It has been over three months since I started reading about the student uniform policy for Richmond County schools. Recently the Parent Action Committee expressed its disapproval of the disciplinary actions for students who violate the dress policy. Marjorie G. Barbee, Hephzibah

Wants 'example of honesty' in Dist. 2
I am proud to say that District 2 Augusta Commission candidate Freddie Handy is my friend. He and I have known each other forquite some time, but we became friends a little over two years ago. Brad Owens, Augusta

An unethical disgrace
Three Augusta commissioners -- Willie Mays, Jerry Brigham and J.B. Powell -- disgraced themselves and the city they represent Tuesday with their mindless, nitpicking, self-serving justifications against approving an ethics ordinance.

The other IOC scandal
The International Olympic Committee's corruption in Olympic site selection has largely obscured another scandal dogging the Olympic movement -- athletes' use of performance-enhancing drugs.

Joint confab welcomed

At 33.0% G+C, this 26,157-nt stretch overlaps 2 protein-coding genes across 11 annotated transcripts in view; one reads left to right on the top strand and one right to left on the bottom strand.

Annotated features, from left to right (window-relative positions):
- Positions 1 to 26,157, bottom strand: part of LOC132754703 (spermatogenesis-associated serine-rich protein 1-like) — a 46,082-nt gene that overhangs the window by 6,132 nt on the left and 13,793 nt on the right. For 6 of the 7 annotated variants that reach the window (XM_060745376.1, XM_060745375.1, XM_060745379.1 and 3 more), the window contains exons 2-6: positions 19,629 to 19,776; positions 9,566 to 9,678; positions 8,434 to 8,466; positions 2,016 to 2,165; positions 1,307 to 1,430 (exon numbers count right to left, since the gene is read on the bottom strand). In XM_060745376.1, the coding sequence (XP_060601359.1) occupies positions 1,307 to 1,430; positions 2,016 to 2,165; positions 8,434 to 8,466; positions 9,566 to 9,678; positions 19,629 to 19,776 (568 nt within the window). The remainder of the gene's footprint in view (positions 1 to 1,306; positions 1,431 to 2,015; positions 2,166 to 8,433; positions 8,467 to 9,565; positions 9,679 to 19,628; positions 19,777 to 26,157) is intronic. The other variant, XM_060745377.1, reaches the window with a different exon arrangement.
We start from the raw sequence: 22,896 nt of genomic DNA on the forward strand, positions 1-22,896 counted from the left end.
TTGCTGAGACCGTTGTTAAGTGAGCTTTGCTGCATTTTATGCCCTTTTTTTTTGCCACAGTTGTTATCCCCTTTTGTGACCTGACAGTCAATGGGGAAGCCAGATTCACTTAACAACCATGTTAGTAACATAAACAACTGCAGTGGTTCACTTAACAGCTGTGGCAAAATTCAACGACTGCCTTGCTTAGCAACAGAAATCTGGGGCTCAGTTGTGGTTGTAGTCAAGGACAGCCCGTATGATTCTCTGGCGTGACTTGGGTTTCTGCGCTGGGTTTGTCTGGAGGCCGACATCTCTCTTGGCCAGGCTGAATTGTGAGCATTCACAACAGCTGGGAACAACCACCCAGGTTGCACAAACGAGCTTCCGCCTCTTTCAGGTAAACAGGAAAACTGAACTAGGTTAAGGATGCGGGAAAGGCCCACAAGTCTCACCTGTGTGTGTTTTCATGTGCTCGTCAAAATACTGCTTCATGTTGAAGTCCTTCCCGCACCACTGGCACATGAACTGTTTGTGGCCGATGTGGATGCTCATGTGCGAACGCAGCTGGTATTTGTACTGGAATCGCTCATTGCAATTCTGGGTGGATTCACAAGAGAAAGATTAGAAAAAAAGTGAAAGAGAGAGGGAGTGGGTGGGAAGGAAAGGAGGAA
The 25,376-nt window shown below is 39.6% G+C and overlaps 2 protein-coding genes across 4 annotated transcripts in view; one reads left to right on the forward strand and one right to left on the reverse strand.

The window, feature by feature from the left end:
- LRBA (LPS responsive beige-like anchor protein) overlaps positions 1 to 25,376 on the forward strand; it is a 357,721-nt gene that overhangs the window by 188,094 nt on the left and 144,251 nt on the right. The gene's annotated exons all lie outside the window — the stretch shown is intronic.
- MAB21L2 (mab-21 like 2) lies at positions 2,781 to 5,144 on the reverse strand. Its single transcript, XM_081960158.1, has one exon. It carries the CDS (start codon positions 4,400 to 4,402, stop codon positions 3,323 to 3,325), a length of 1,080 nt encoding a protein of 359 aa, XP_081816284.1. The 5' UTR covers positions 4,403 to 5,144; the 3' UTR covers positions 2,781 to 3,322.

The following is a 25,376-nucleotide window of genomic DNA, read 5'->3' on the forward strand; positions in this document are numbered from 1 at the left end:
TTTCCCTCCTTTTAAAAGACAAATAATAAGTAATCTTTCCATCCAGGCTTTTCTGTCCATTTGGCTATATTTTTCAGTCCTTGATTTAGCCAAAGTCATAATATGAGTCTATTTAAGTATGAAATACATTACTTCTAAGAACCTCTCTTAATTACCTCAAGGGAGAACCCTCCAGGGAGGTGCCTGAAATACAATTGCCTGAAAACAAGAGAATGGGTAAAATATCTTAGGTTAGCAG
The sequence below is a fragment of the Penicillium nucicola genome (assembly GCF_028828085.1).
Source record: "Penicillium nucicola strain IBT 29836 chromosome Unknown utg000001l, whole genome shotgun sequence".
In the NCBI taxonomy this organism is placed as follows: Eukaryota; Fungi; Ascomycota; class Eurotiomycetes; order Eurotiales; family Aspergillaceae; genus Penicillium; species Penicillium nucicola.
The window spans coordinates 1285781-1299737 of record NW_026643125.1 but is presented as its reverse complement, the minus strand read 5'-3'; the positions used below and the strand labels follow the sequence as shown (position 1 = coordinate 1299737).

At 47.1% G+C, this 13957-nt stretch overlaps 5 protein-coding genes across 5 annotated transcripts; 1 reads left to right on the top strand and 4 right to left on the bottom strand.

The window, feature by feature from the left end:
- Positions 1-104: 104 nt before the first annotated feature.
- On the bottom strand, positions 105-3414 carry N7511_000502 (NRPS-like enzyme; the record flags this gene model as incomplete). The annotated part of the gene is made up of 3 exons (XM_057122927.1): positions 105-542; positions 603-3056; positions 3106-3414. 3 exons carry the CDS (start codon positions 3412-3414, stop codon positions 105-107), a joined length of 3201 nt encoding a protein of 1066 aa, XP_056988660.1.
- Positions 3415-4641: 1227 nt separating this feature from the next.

Local taxpayers have reason to be encouraged that the Richmond County School Board met with Augusta commissioners earlier this week to discuss ways they can work together to save money.

Claim 'hostility' in survey responses
Regarding your Oct. 16 article on the ``Darwin'' fish (``Survey finds hostility to Christianity in symbol''). You are missing a category where I am sure many Christians fall. Kathy Marbert, Aiken

Praises Senate for rejecting treaty
It is my belief the Senate did exactly the right thing in rejecting the nuclear test ban treaty, which so many have said is flawed. I believe all those critics, such as the former secretaries of State, the former secretaries of Defense, the former CIA directors, the former national security advisers, etc. This would not have been in our national interest. Robert Smock, Hephzibah

Comments on Grovetown election
Re the Oct. 17 editorial on Grovetown: I'm not sure where you researched your information or ifmayoral candidate George James truly has quoted it. Stacey Moore, Grovetown

Answers questions about Christians
I believe Carl Champlin's memory (ref. letter of Oct. 10) about certain historical events is faulty, but this could be expected from one old enough to remember the Crusades and the conquest of North and South America. I suppose any attempt to refute the gentleman's recollection would be useless; however, he poses two questions that can be answered: Hubert Baker, Aiken

Appalling Klebold suit
The litigation explosion has hit the Columbine High School tragedy in Littleton, Colo. At least 18 lawsuits have been filed as a result of the tragic April 20 blood bath caused by two deranged teens who killed 12 students, a teacher and injured 23 others before turning their guns on themselves.

Backs Dist. 2 candidate of 'integrity'